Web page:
sat 28/05/2022

Bruce Lacey: Art's Great Adventurer | reviews, news & interviews

Bruce Lacey: Art's Great Adventurer

Bruce Lacey: Art's Great Adventurer

The achievements of a multi-faceted British artist are celebrated with a BFI season, exhibition and DVD release

Bruce Lacey at his Norfolk home in 2012Stuart Robinson © University of Sussex

“Bruce Lacey has had this unbelievable career,” says the Turner prizewinning artist Jeremy Deller. “His is an alternative version of British art history - people didn't seem to know that Bruce has intersected with British history. I felt he deserves to be looked at again." Deller has put his energies into a documentary, exhibition and film season, all celebrating this influential, but largely unsung and unique British artist.

In the new documentary The Bruce Lacey Experience, Lacey himself says, “I’m a satirist or, to put it a crude way, a piss-taker. If I see something, I like to take the piss out of it.” In 1975 he had said “many people who know me…think there are several different people called Bruce Lacey”. These different Bruce Laceys come together this month for the first time with a film season at the BFI Southbank, an exhibition, co-curated by Deller and David Mellor at Camden Arts Centre, and the release on DVD of the two-disc set. Included in this release is The Bruce Lacey Experience, the documentary co-directed by Deller with Nick Abrahams. It is premiered at the BFI Southbank this week.

Watch the trailer for the DVD The Lacey Rituals: films by Bruce Lacey (and friends) 1952-2012

“I went to a small exhibition he did in an arts centre in Norwich about five years ago,” continues Deller, recalling his first encounter with Lacey. “I couldn’t believe it, he was obviously a major figure. I walked around with my mouth open. He had a really DIY attitude, against the system. He reached places five years before other people."

Lacey, now 85, attended Hornsey School of Art in 1948 and then, from 1951, the Royal College of Art. The institutions were overground, but the course he followed was resolutely underground, singular and hugely influential. He was integral to The Goons, can respectably be claimed to have invented the pop video, was instrumental in laying the ground for The Bonzo Dog Doo-Dah Band and Monty Python’s Flying Circus. He was in The Beatles’ film Help! and won Andrew Logan's Alternative Miss World in 1985 with a robot. Paying tribute in their song “Mr Lacey” (which soundtracks the trailer seen above), Fairport Convention asked “Why, Mr Lacey, why do you do the things you do? / It's true no one here understands now, but maybe someday they'll catch up with you”. That was in 1969.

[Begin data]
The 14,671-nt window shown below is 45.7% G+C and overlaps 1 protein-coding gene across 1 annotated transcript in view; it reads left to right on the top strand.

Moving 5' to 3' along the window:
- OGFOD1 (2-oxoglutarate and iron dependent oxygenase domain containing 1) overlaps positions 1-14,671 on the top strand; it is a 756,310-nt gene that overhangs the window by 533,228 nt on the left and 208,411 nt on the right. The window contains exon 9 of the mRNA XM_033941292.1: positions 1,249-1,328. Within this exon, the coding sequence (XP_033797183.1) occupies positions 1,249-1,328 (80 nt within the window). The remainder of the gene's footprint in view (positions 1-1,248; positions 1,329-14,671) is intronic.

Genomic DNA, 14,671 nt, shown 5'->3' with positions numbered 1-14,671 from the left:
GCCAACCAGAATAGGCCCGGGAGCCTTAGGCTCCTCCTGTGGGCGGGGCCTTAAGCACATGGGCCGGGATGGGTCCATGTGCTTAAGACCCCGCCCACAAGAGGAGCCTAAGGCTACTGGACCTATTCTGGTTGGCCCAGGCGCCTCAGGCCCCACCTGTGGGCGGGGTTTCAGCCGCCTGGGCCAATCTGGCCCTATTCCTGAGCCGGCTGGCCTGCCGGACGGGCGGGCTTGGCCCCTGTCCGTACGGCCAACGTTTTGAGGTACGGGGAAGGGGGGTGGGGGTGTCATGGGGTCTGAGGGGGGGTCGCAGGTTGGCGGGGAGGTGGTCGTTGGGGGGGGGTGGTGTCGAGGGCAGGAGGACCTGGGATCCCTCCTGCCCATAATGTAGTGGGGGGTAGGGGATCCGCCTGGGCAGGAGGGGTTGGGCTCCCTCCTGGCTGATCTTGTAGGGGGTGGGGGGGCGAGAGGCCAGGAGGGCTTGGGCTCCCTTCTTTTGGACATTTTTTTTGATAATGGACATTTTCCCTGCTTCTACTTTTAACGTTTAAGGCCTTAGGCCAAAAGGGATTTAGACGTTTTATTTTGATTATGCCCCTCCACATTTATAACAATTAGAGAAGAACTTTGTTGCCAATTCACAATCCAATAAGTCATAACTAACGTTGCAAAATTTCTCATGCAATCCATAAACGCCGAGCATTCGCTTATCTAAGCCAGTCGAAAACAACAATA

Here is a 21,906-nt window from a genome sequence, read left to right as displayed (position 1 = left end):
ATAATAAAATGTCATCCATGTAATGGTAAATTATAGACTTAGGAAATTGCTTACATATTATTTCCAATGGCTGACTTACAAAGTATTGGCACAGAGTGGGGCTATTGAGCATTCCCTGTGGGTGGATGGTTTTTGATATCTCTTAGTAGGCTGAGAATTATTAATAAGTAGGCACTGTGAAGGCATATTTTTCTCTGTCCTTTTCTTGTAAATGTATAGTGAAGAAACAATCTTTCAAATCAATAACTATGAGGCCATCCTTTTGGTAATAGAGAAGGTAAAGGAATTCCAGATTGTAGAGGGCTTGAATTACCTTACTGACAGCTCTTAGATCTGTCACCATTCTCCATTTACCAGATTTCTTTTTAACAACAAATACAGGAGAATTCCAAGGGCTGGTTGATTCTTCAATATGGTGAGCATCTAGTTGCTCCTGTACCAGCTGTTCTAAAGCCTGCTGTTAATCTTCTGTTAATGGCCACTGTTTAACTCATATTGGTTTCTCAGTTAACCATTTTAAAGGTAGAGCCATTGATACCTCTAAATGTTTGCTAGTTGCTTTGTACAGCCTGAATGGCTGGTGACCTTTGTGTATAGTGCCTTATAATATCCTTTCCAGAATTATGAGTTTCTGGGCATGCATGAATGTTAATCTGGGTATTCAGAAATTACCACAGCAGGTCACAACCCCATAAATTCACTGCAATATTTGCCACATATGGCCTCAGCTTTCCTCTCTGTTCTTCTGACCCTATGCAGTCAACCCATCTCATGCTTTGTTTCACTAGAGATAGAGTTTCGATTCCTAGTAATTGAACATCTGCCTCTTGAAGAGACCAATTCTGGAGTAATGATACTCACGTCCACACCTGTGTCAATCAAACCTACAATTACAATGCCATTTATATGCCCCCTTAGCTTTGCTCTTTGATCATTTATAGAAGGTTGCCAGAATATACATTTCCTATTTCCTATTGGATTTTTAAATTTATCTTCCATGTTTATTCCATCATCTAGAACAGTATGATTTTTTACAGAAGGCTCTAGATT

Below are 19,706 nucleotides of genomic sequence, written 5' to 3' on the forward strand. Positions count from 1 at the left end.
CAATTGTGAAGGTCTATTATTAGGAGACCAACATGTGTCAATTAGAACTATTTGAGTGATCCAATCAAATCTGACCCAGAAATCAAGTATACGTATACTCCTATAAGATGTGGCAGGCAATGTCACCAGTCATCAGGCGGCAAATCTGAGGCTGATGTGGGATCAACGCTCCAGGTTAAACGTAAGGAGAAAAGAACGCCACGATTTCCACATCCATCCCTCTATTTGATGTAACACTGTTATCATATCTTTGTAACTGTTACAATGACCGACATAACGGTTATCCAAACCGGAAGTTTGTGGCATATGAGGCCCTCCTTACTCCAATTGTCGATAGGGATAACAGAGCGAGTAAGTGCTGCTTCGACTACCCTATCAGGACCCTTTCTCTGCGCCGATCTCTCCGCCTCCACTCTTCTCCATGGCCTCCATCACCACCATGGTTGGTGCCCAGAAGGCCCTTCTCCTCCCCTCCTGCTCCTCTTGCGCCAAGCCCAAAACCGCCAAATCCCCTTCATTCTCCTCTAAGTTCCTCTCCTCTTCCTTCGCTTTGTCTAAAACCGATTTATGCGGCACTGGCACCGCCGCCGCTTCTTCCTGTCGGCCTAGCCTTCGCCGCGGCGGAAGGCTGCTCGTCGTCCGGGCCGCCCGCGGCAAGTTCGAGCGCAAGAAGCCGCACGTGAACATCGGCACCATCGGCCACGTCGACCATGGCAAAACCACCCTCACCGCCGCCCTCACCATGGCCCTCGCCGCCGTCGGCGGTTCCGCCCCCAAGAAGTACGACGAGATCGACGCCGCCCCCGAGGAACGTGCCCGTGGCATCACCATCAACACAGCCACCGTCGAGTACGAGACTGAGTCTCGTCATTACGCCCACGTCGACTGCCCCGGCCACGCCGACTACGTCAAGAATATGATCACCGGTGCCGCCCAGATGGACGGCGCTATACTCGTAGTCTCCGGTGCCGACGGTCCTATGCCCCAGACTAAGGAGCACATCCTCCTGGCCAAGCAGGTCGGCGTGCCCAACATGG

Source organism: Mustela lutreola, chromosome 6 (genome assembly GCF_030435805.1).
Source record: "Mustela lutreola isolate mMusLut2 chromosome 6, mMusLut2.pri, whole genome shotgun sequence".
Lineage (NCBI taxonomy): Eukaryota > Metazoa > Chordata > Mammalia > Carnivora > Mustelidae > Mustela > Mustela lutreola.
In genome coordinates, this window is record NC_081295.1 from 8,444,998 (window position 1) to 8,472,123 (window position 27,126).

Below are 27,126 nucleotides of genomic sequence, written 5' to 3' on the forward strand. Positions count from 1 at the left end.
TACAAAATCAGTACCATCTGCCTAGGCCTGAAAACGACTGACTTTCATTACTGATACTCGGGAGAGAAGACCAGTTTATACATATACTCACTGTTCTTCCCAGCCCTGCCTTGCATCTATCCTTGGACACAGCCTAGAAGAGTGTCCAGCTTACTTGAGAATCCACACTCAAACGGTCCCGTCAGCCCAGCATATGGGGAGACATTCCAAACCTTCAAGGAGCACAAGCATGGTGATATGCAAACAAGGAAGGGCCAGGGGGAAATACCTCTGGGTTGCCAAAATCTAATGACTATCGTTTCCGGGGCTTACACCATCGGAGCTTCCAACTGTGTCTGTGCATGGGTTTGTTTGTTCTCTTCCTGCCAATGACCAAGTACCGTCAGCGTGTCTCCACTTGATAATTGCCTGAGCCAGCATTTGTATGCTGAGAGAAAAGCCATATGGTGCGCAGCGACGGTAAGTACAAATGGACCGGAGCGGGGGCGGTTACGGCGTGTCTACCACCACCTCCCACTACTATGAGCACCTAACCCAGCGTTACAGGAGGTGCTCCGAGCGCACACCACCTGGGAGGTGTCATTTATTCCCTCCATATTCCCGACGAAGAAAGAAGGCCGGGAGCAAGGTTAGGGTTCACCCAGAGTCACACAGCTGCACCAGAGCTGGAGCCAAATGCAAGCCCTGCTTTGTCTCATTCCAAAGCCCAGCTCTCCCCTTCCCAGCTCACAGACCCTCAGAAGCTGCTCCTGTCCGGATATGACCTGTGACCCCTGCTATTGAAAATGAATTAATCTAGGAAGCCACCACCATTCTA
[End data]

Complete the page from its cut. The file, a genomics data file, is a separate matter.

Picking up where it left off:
Bruce Lacey The Womaniser

Above: Bruce Lacey's The Womaniser (1966, © Tate, London 2012)

In 1947, Lacey was wondering what had caught up with him. He was hospitalised after contracting TB during his training as an electrical mechanic in the navy. He began drawing during his recuperation. After entering art school, he began designing costumes and film sets. The BBC hired him to create special effects for television programmes in 1952: the light-sound workshop Mobilux, seen in the programme Shapes and Sounds, anticipated what crept into the public consciousness during the psychedelic era. The themed parties he hosted at his north London home in the early Fifties presaged Sixties' happenings. He collaborated with Bob Godfrey on short films for the TV pop show Cool for Cats, setting the template for the pop video. He worked with old-timey music group The Alberts, without whom there would be no Bonzos. Before directing Help!, Richard Lester featured him The Running, Jumping and Standing Still Film with Spike Milligan and Peter Sellers.

Watch Bruce Lacey in The Running, Jumping and Standing Still Film

All this was largely behind the scenes. That changed in in 1962 when Lacey became the subject of Ken Russell’s Monitor documentary The Preservation Man. Soon afterwards, he began making art from assemblages and appeared on stage with The Alberts and Ivor Cutler. He showcased his robots at June 1965’s International Poetry Incarnation at the Royal Albert Hall, and both he and they featured in the Swinging London film Smashing Time. He also made films, many, like 1973’s The Lacey Rituals, featuring his family. He’d put them in situations where performance art and the installation merged.

The chance – across the mediums Lacey has worked in – to appreciate the extraordinary range of his work is unique. The exhibition includes his full-size robots (Lacey calls them “electric actors”) and his assemblages, created in response to the encroachment of technology into the day-to-day world. His performances are also explored. The film season and the DVD collect for the first time Lacey’s own films, and the films in which he features. Most of his own films have not been seen publicly.

“The problem with people like Bruce is that they are appreciated after they die,” says Deller. “Thankfully, Bruce is still alive. Even if you are not aware of him, his influence runs through many generations. Years before Jamie Reid did it for The Sex Pistols, Bruce made an album for EMI with a cover defacing the British flag. It was never released. I don’t know if Jamie Reid was aware of it, but Bruce has been around so long his paths have intersected with everyone. Bruce’s attitude is very punk. He has influenced me, but in ways that are not obvious yet”.

 Watch Bruce Lacey with The Beatles in Help!

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